Media coverage of Dara:

Dara: the tale of two Islams hits the stage – Channel 4 – The epic tale of the 17th century prince Dara Shikoh and his brother Aurangzeb, whose dispute played a key role in shaping the history of modern-day India and Pakistan, makes its theatre debut.

Peter Tatchell – Daily Telegraph – ‘Every child in Britain should see the National’s latest play: Dara dramatises the historic struggle against Islamist extremism – it can reach people that political debate cannot.’

The Guardian –The story of Dara, the newest production to take to the boards at the National Theatre, begins thousands of miles away from London’s South Bank.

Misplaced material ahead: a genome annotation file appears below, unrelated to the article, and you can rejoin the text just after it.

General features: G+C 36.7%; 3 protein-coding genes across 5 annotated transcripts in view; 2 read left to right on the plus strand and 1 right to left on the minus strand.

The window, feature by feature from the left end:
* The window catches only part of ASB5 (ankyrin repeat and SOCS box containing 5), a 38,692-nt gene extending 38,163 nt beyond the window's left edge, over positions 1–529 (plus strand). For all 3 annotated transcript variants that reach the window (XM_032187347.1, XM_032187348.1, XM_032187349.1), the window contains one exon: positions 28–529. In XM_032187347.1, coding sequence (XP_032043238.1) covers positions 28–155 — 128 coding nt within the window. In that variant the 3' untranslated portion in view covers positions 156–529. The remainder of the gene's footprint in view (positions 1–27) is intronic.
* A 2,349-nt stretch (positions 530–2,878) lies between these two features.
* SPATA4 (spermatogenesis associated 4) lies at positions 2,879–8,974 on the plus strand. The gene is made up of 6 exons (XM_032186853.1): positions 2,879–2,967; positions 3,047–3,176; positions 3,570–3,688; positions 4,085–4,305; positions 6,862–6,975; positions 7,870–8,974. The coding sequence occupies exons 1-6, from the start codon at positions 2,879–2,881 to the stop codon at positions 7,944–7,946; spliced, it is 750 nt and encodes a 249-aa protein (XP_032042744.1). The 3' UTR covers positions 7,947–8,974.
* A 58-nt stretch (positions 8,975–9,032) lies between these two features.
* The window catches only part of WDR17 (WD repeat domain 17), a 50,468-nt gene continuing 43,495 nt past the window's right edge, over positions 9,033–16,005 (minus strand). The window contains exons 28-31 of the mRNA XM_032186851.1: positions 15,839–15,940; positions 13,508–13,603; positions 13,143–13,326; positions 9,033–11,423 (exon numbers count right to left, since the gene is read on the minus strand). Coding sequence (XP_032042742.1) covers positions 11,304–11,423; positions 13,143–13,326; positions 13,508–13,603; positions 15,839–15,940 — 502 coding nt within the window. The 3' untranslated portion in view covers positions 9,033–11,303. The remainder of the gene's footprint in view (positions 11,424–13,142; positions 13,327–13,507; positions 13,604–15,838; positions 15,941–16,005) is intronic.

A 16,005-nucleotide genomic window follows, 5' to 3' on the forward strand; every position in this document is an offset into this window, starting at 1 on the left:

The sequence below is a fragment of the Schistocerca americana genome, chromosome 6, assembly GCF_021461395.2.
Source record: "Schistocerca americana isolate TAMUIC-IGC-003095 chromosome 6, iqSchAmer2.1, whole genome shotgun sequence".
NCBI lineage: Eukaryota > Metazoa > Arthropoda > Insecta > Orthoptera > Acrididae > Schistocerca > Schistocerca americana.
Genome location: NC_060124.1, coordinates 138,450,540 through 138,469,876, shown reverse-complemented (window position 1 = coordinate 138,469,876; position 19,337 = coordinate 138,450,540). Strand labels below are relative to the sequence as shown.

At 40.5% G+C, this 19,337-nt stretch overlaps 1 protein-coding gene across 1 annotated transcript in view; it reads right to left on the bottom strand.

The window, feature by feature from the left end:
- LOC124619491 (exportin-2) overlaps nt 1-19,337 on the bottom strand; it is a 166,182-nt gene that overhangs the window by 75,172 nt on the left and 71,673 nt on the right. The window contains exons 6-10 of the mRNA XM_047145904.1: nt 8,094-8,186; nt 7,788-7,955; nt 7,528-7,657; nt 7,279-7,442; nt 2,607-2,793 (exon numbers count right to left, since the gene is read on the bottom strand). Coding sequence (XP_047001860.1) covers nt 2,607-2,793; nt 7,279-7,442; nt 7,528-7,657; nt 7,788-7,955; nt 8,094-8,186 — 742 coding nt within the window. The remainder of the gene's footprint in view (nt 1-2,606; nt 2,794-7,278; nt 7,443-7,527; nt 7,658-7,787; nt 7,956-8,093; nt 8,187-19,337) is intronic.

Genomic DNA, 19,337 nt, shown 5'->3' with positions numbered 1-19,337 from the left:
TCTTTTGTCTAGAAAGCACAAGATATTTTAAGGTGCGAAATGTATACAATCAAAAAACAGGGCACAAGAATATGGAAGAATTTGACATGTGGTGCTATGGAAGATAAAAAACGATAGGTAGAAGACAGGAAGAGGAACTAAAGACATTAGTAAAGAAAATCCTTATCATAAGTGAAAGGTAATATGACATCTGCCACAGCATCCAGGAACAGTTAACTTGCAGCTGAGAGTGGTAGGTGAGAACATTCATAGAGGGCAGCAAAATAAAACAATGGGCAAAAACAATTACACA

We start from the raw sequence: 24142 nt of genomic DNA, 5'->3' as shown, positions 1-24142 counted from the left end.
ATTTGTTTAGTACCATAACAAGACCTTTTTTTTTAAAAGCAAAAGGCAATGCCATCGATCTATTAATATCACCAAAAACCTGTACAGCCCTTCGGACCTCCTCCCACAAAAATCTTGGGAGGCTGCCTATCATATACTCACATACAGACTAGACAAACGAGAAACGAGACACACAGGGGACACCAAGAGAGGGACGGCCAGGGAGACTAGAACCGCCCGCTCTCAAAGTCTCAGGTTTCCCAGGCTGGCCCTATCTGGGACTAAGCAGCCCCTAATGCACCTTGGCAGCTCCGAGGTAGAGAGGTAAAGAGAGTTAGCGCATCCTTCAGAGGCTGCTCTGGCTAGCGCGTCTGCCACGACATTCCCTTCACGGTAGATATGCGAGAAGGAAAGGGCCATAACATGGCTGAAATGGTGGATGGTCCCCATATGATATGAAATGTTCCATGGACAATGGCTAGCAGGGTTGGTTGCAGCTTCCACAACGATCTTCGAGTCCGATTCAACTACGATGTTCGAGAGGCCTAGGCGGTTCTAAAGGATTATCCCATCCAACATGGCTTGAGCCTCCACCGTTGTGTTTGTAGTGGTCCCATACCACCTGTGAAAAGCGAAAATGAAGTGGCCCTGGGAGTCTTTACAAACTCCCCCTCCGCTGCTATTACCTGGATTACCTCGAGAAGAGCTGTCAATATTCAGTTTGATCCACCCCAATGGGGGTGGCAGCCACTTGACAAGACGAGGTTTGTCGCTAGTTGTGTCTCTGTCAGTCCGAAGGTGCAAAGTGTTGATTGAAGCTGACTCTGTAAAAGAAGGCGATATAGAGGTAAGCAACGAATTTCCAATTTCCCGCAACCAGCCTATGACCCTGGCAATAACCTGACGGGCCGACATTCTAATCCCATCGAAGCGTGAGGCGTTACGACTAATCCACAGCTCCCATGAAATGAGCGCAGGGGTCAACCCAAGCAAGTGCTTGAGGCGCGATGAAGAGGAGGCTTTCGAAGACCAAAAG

Time Out – Where do we find stories about Pakistan … that also affect us in Britain? That’s a question outgoing NT artistic director Nicholas Hytner asked, and this is the epic and often highly affecting response. A magnificently ambitious project … The best scene by far – and one it’s easy to imagine will be studied in schools – is when Dara is brought before the Sharia court in Delhi, and is forced to prove that he is a true Muslim.

Life in the Cheap Seats – I was excited about seeing a play about royal power politics played on an entirely different stage from The James Plays … what I didn’t expect was to go see a play that was absolutely in the blazing heart of everything politically aware people are arguing about today.

Why Dara still speaks to us today – Open Democracyby Anwar Akhtar